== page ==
If a puppet doing adult stand-up doesn’t sound your thing, just wait a second, because it doesn’t sound like mine either. What might, on its surface, just appear to be another quirky fringe act actually turns out to be a layered, loaded, utterly hilarious set of musings on the nature of art, audience, and value of both of these things. All told by a puppet.
Bear with me.
Where to start to even describe Randy? He’s written a novel – that much is obvious. He’s a vegan, he’s purple, he’s Australian, he’s an expert procrastinator, and he’s actually very nervous about reading his novel to us. Randy uses his newly crafted book to expand his thoughts on art itself – he asks big questions about whether art has to be seen or read to be considered as art.
If this had all just been told by a real person, Randy Writes a Novel would simply be a hilarious hour of stand-up. But because these musings on art – including the best angry tirade on the publishing of Go Set a Watchman that I have ever heard – are coming from a real-life form of art, immediately the themes become more complex than just some ideas said outloud.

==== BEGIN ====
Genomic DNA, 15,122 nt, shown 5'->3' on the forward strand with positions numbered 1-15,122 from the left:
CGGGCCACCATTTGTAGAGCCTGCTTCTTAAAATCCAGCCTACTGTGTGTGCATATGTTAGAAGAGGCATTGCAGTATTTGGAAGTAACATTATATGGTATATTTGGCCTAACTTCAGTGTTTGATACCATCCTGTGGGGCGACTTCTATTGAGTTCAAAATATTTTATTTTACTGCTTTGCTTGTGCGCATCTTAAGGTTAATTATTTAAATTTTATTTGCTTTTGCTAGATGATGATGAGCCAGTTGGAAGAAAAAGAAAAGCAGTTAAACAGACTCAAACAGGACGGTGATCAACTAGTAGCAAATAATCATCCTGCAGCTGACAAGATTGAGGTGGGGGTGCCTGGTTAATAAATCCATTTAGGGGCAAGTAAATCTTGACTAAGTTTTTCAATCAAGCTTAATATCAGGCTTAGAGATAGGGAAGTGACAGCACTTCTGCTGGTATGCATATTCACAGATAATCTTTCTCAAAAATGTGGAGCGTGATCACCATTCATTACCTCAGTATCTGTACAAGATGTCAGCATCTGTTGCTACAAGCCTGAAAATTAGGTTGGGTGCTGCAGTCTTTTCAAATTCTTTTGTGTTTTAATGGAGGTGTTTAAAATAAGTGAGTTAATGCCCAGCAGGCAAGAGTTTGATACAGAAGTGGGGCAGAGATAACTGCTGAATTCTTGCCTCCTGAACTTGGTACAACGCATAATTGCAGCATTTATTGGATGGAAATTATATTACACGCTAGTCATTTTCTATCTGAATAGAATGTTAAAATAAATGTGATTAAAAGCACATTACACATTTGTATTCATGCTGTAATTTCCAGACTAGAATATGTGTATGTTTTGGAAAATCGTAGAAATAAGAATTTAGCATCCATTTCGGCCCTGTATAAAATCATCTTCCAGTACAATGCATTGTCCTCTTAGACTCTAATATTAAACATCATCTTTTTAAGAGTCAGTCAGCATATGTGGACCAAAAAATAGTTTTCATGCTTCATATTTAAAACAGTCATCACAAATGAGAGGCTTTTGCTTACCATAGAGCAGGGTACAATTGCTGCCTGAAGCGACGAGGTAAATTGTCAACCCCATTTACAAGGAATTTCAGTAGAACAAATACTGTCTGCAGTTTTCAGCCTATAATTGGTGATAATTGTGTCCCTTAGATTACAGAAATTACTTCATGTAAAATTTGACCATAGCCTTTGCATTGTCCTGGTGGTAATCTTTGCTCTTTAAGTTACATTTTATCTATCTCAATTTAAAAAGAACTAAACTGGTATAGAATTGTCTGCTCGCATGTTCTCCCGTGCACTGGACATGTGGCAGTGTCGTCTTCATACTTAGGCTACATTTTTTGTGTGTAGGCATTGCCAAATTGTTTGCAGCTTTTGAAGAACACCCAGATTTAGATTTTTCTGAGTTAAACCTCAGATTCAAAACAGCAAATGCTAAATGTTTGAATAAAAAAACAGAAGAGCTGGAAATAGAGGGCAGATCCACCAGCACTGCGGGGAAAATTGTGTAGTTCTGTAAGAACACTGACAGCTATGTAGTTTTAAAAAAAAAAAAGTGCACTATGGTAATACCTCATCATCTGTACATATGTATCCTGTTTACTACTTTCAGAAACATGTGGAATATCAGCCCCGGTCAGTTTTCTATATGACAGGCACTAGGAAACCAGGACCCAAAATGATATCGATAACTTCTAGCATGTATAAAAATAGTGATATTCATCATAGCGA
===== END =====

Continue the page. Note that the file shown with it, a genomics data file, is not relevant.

Huge praise must go to Randy’s operator, Heath McIvor. Ten minutes into the show, it’s so easy to forget that Randy is a puppet. This isn’t because Randy is realistic – far from it – but his delivery is so individual that the audience are completely on board with Randy’s odd physicality. He seems to have facial expressions, even through his face never moves. Within minutes, we are complicit in the idea that this is a form of art genuinely come to life.
The grand finale of the show made me laugh possibly the most I’ve laughed all Fringe, but it also epitomises the innate cleverness of Randy Writes a Novel. The crazy story Randy relates about buying a bookshelf from Gumtree has us captivated and in fits of laughter, and when Randy reveals (spoiler) that he made the story up, the result is astounding. Of course the story isn’t true – this is a puppet who can’t move outside the confines of his table, let alone into a car to pick up a bookshelf. And yet we believed it all the way through.
Through a combination of the brilliance of the delivery and Randy’s ability to hold the audience in the palm of his purple felt hand, he takes the audience in a ride through suspension of belief and has us laughing the whole way. Randy Writes a Novel is so certain of what it is, so confident in the themes it’s exploring, and expertly voices them in practise. It’s also stupidly funny.
If Randy is concerned, as he questions during the show, that art may not be art if the performer doesn’t take a bow at the end, he needn’t be. Randy can be certain that he has comfortably taken a front seat in his own brand of crafty comedy – even if he never actually got round to reading us his novel in the first place.